By Courtney Mathos, missionary to Bolivia; Courtney moved to Bolivia at the end of March and shares about what it’s been like to set up her apartment
Cochabamba, Bolivia, has one of the largest open-air markets in Latin America called La Cancha. The word cancha usually refers to a basketball or soccer court. La Cancha covers 15-city blocks, contains over 100,000 vendors, and miles of storefronts, either on the street or in buildings. You can find almost everything you need at the cancha, from cars, food, fabrics, furniture, kitchen appliances, and even witch doctors and medical supplies.
When you first get to the cancha, it looks pretty disorganized, with loads of buses, taxis, and people in the streets and an assortment of stores as far as the eye can see. I soon learned that each section of the cancha is divided according to what is sold, so stores with the same products are usually found close together. Still, it is easy to get lost as you cross streets, go in and out of buildings, and try to find what you are looking for. To avoid pickpockets, I’ve learned that it’s best to go with someone who knows their way around, wear a small purse, and dress casually. Trying to set up my apartment and find things at the cancha, while also learning new Spanish terms has been an eye-opening experience.
Each time I’ve gone to this large open-air market, I have seen people buying incense to burn for Mother Earth (Pachamama), supplies from witch doctors, or candles for Catholic mass. The gospel need is great in Bolivia. Pray for me to learn the language and adapt to culture so I can share the truths of the gospel with many Bolivians.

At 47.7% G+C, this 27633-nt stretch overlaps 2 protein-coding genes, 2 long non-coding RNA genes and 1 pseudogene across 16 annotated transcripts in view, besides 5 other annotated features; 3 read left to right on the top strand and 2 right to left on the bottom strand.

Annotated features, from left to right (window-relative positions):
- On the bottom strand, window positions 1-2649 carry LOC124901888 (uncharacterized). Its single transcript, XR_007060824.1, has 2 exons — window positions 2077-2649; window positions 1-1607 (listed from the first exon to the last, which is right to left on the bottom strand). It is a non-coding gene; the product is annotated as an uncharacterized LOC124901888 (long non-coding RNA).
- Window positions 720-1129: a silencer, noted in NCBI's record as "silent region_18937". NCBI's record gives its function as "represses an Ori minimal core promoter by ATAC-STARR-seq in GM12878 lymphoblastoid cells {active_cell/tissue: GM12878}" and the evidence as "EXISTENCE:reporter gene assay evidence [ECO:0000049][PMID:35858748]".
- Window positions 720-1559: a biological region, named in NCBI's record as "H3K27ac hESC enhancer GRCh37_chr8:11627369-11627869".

A common myth in the missions world is that your family can do well or your ministry can do well, but they can’t both do well at the same time. This is simply not true, and missionary Wayne Cooke is going to be teaching the students of the OGTC how to have and maintain a Christian home, even amidst all of the pressures of the foreign mission field.
I have failed often to willingly submit to my husband’s leadership in times of crisis. Trusting his judgment is pretty easy when the questions are, “Do we want to rent the big house or the bigger house?” or “What color should we paint the walls?” But when the questions are, “Should we move to Nepal in two weeks?” or “Should we sleep in the house we were just told is unsafe to live in?” it becomes a little more difficult to submit with a smile.
Truth doesn’t change because my circumstances do.
Wives, submit yourselves unto your own husbands, as unto the Lord. For the husband is the head of the wife, even as Christ is the head of the church: and he is the saviour of the body. Therefore as the church is subject unto Christ, so let the wives be to their own husbands in every thing.
IN EVERY THING. In a field change? In earthquakes? In good shortages? IN. EVERY. THING.
I expect my husband to humble himself and follow the leadership of the Lord in these uncertain times, but I think it is acceptable to question his judgment? What a double standard I can have! The Lord is no less mighty in the middle of chaos, and my God-given life mate is no less worthy of respect.
At times, I have had to bite my tongue as he has made decisions for our family, thinking maybe mother’s intuition trumps all. I have been always amazed, however, to see that despite how wrong I thought he was, how right everything turned out!
Yet if it hadn’t, I would be no less required to follow him when my next opportunity came. I must only pray that the Lord will direct Him and that my man will submit himself to Christ as I do so to him. Sometimes that means grinning and bearing it, ever so sweetly saying, “Ok, honey.” To do that I must remember that the God who knew we would face this trial ordained this man to walk my family through it and, more practically, SAY NO TO THE NAG.
When everything is out of my control, this is easier said than done! For this reason, I myself must surrender my thoughts and my words to Christ, trusting Him to control what we can’t and direct my husband to lead our family on the path laid out for us, no matter how bumpy it may be.
Have you faced this challenge in submission? I would love to hear your experiences in the comment section below!
This post was written by AT, missionary wife in Nepal.